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Male Self-Disclosure of HIV-Positive Serostatus to Sex Partners
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|Title:||Male Self-Disclosure of HIV-Positive Serostatus to Sex Partners|
|Contributors:||McCubbin, M. (advisor)|
|LC Subject Headings:||HIV infections--Reporting--Hawaii--Oahu.|
|Publisher:||University of Hawaii at Manoa|
|Abstract:||HIV-positive men face multiple challenges when deciding whether or not to disclose their serostatus to sex partners. This survey design using repeated measures examined disclosure of HIV-positive serostatus to sex partners in an ethnically diverse population of men (N= 93) recruited from the community in O'ahu, Hawai'i. The framework guiding the research was Social Cognitive Theory (Bandura, 1987), with a specific focus on self-efficacy for disclosure decision-making and for negotiating safe sex. The aims of the research were to: 1) describe HIV serostatus disclosure to sex partners; 2) describe self-efficacy for disclosure to sex partners and self-efficacy for negotiating safer sex; 3) determine the relationships between demographic, HIV-illness, drug use history, self-efficacy and sex partner variables (relationship status, serostatus), and self-disclosure, and; 4) determine the relationships between demographic, HIV-illness, drug use history, self-efficacy, sex partner variables, self-disclosure, and condom use by the men in the sample. A convenience sample of HIV-seropositive men was enlisted through both active outreach and passive recruitment (posters and public advertisement). Survey responses were anonymous, as the subject matter being asked was sensitive in nature. Results reveal that self-disclosure to sex partners varied based on sex partner serostatus and relationship status, and was significantly influenced by perceived self-efficacy, by income, education, years since diagnosis and contextual factors including cocaine use before sex. Subjects were least likely to disclose to a sex partner whose serostatus was not discussed. An unknown partner serostatus was also significantly associated with less disclosure. The more committed the relationship, the greater the likelihood that a subject would self disclose. The longer the time since initial HIV diagnosis the more likely a subject was to disclose to sex partners. High self-efficacy scores were associated with self-disclosure, and with condom use. Cocaine use before sex was associated with less disclosure and less condom use. Self-disclosure was significantly associated with condom use as well. Although a causal relationship is not implied, self-disclosure practices did influence safe sex behavior. Implications for nursing and for future research are discussed.|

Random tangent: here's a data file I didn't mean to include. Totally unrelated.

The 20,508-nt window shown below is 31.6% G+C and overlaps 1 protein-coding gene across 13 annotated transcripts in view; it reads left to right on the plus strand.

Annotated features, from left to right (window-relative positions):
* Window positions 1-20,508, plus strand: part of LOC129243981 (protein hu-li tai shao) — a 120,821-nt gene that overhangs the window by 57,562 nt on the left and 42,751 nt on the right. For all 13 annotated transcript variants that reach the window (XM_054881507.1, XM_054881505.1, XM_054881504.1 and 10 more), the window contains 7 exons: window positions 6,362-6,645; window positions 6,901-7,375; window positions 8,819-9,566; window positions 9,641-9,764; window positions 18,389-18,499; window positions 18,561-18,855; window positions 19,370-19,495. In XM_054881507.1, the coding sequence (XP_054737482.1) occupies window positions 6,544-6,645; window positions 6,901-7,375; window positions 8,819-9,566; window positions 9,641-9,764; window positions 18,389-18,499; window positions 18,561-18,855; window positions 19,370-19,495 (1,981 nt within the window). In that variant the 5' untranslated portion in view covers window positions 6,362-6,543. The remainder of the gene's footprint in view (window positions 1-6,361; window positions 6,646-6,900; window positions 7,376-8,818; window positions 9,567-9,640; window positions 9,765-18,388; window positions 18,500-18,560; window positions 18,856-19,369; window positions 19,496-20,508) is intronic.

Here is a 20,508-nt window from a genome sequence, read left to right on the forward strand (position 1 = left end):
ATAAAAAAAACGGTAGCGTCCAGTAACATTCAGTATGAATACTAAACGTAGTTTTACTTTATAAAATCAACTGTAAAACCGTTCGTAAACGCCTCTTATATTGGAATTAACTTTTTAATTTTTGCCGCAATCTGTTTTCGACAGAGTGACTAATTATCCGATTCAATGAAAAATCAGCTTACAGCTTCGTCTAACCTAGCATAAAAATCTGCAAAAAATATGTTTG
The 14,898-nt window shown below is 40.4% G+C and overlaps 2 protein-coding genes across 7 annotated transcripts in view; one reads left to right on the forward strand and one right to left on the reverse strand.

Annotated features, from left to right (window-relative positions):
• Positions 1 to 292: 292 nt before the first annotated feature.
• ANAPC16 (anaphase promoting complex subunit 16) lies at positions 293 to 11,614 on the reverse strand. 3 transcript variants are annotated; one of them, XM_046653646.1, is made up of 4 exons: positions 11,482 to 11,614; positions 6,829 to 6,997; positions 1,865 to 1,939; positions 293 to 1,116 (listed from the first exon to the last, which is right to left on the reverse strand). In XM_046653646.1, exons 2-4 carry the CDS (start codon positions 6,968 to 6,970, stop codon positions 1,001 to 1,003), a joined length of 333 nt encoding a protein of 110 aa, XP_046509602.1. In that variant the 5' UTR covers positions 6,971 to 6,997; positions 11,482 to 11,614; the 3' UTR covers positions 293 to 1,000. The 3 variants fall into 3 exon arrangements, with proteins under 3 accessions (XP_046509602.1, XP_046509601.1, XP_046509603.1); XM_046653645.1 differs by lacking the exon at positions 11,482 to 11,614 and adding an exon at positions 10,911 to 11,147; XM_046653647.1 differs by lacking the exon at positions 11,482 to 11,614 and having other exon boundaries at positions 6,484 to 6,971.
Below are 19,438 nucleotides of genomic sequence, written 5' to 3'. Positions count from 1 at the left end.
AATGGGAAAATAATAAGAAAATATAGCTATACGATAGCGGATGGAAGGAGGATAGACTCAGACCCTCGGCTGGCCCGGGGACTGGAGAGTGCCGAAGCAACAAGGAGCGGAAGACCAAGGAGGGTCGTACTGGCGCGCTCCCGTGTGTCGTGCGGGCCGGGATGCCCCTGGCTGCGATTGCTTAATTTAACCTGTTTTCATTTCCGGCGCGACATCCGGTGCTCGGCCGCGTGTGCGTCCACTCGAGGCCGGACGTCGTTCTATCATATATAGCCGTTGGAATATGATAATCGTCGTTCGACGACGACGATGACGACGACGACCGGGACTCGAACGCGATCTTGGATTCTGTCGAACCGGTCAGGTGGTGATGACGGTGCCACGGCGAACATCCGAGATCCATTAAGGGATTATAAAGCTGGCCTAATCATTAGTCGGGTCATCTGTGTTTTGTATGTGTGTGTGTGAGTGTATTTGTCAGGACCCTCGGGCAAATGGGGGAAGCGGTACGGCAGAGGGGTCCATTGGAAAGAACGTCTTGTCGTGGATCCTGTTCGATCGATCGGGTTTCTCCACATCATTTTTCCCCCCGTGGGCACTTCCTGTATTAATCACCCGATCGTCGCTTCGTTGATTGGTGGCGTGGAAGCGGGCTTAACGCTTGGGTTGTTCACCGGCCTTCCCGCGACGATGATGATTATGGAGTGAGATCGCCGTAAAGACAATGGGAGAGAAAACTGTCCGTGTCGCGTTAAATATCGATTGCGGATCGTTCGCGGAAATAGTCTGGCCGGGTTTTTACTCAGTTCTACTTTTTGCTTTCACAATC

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|Appears in Collections:||
Ph.D. - Nursing|
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